VIRGINIA BEACH, Va. - Virginia Wesleyan University (VWU) student Ashley Roehrman is happy to start her senior year on campus.
“My first day, it was exciting,” Roehrman said. “I was nervous. There were a lot of emotions going on. It was super cool to see people I haven’t seen in almost six months.”
All students returning to campus received CARE Packages, or wellness packs that might be exactly what one would expect in the age of COVID-19.
“It comes with a VW mask,” said Roehrman. “A little fever strip. You can test yourself every day.”
When in-person classes started Monday, Aug. 24, so did new protocols.
Students, faculty and staff must wear masks at all times, indoors and outdoors. There are robust cleanings, especially in high-touch areas.
Classrooms are equipped with new technology – video cameras and microphones – for remote learning. Chairs inside the rooms are spaced out six feet apart.
“Classrooms that normally have 24 [seats] now have 12; we had to restrict and hold firm on the cap,” said Vice President for Academic Affairs Maynard Schaus.
One of Roehrman’s classes is being held in a gym on campus that’s been turned into a classroom for added space.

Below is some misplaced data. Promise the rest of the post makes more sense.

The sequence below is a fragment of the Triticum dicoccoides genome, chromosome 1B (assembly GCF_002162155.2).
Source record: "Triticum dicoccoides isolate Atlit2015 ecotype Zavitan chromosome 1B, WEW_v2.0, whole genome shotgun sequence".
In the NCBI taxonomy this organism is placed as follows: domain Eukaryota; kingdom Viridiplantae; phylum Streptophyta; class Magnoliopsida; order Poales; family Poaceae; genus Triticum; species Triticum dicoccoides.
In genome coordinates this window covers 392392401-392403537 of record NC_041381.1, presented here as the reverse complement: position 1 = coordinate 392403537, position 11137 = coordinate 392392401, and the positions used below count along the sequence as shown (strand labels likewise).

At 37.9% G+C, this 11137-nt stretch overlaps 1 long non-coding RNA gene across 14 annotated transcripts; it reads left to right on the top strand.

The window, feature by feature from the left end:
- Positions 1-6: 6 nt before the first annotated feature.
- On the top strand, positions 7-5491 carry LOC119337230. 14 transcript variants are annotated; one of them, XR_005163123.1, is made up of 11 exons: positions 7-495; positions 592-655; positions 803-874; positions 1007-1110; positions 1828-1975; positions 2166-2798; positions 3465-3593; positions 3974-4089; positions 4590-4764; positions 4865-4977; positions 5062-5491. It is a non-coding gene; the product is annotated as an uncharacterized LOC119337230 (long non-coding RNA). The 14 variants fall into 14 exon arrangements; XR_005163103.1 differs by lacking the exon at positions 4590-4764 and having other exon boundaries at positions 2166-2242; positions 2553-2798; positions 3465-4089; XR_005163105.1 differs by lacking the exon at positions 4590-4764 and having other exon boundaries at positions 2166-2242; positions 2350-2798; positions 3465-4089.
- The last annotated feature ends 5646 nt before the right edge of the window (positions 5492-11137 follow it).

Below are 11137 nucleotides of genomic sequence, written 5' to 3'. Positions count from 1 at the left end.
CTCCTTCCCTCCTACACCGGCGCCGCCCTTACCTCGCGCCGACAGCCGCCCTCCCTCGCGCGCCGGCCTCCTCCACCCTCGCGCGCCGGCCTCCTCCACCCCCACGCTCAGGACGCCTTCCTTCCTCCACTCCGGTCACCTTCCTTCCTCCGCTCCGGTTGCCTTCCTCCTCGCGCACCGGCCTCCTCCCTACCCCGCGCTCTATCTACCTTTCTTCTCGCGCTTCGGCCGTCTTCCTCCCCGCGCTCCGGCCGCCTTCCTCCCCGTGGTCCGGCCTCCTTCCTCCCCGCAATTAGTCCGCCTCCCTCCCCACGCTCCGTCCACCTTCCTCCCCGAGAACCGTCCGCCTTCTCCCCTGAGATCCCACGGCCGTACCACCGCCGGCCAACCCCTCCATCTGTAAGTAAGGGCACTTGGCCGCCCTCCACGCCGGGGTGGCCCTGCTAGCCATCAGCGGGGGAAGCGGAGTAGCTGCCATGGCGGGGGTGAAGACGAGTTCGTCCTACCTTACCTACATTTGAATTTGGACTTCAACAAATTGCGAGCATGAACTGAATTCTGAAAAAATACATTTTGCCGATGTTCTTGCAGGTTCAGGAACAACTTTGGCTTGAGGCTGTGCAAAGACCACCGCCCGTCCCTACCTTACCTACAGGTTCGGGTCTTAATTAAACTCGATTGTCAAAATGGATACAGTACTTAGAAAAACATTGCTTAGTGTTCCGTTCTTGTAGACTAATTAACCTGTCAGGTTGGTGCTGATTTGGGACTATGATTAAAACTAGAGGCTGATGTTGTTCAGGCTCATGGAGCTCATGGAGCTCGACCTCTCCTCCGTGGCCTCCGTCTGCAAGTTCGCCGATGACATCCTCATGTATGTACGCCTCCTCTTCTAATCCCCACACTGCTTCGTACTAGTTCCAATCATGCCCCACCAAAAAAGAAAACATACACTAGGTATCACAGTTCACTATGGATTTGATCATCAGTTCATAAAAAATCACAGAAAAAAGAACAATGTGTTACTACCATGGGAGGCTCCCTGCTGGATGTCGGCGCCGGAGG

“It’s pretty different,” Roehrman said. “It’s just getting used to, I guess, the new norm.”
Before students were even allowed to step foot on campus, they were required to take a COVID-19 test, submit the results online and quarantine for two weeks. If they didn’t do that, they weren’t allowed in.
“Nearly 100% of students who registered have submitted their results,” said Vice President for Campus Life and Operational Management Keith Moore. “It’s a testament to how much they want to be here. It really is a testament, proof that they want face-to-face instruction.”
While school administrators say students are sticking to the rules, there is a big concern of them attending large parties with the potential to spread the virus.
Numerous videos of packed, rowdy parties on campuses across the country have been shared on social media, often showing no signs of social distancing or wearing face masks.
“We’ve discouraged individuals from hosting or attending social gatherings,” Moore said. “We’ve been very open in our communication with both students and parents relative to behavior on and off campus.”
As for students who do break the rules, they’ll be forced to leave for the rest of the semester or even permanently.
“They are one of the more important parts of the success of our plan,” said Moore. “They play a vital aspect in their own educational experience.”
Roehrman is hopeful her peers will play it safe but does worry.
“That’s definitely a concern,” she said. “It’s a global pandemic, and we’re looking at the numbers. It’s concerning, but I’m hoping that people are smart about it. We’re all adults, and I’m hoping they just take it seriously.”
Classes at the university will be held on Labor Day. The two-day fall break in October has been eliminated and class will meet on those days.
In-person classes will end on Friday, Nov. 20 for Thanksgiving break. All students will leave the campus and not return until the spring semester starts next year. The fall semester will continue after Thanksgiving break with remote instruction from Nov. 30 to Dec. 4.